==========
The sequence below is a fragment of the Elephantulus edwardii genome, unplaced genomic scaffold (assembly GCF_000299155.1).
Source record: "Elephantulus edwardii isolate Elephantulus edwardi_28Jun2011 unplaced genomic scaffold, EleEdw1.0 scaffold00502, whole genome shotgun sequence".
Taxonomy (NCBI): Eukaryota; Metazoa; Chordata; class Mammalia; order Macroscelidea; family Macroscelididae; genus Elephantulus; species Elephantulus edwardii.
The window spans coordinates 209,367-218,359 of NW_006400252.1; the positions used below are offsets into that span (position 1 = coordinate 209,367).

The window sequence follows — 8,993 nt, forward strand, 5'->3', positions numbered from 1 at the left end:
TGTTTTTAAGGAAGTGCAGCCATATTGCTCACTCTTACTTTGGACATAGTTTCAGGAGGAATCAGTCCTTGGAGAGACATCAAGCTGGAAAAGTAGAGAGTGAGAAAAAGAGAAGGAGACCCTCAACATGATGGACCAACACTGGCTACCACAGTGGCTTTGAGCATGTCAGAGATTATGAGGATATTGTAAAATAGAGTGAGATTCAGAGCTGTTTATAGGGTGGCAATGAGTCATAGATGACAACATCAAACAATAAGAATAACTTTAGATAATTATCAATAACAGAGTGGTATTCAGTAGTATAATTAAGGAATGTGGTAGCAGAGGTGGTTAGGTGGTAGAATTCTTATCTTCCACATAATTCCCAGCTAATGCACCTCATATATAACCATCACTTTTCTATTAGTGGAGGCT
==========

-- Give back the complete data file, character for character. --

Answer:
The sequence below is a fragment of the Elephantulus edwardii genome, unplaced genomic scaffold (assembly GCF_000299155.1).
Source record: "Elephantulus edwardii isolate Elephantulus edwardi_28Jun2011 unplaced genomic scaffold, EleEdw1.0 scaffold00502, whole genome shotgun sequence".
Taxonomy (NCBI): Eukaryota; Metazoa; Chordata; class Mammalia; order Macroscelidea; family Macroscelididae; genus Elephantulus; species Elephantulus edwardii.
The window spans coordinates 209,367-218,359 of NW_006400252.1; the positions used below are offsets into that span (position 1 = coordinate 209,367).

The window sequence follows — 8,993 nt, forward strand, 5'->3', positions numbered from 1 at the left end:
TGTTTTTAAGGAAGTGCAGCCATATTGCTCACTCTTACTTTGGACATAGTTTCAGGAGGAATCAGTCCTTGGAGAGACATCAAGCTGGAAAAGTAGAGAGTGAGAAAAAGAGAAGGAGACCCTCAACATGATGGACCAACACTGGCTACCACAGTGGCTTTGAGCATGTCAGAGATTATGAGGATATTGTAAAATAGAGTGAGATTCAGAGCTGTTTATAGGGTGGCAATGAGTCATAGATGACAACATCAAACAATAAGAATAACTTTAGATAATTATCAATAACAGAGTGGTATTCAGTAGTATAATTAAGGAATGTGGTAGCAGAGGTGGTTAGGTGGTAGAATTCTTATCTTCCACATAATTCCCAGCTAATGCACCTCATATATAACCATCACTTTTCTATTAGTGGAGGCT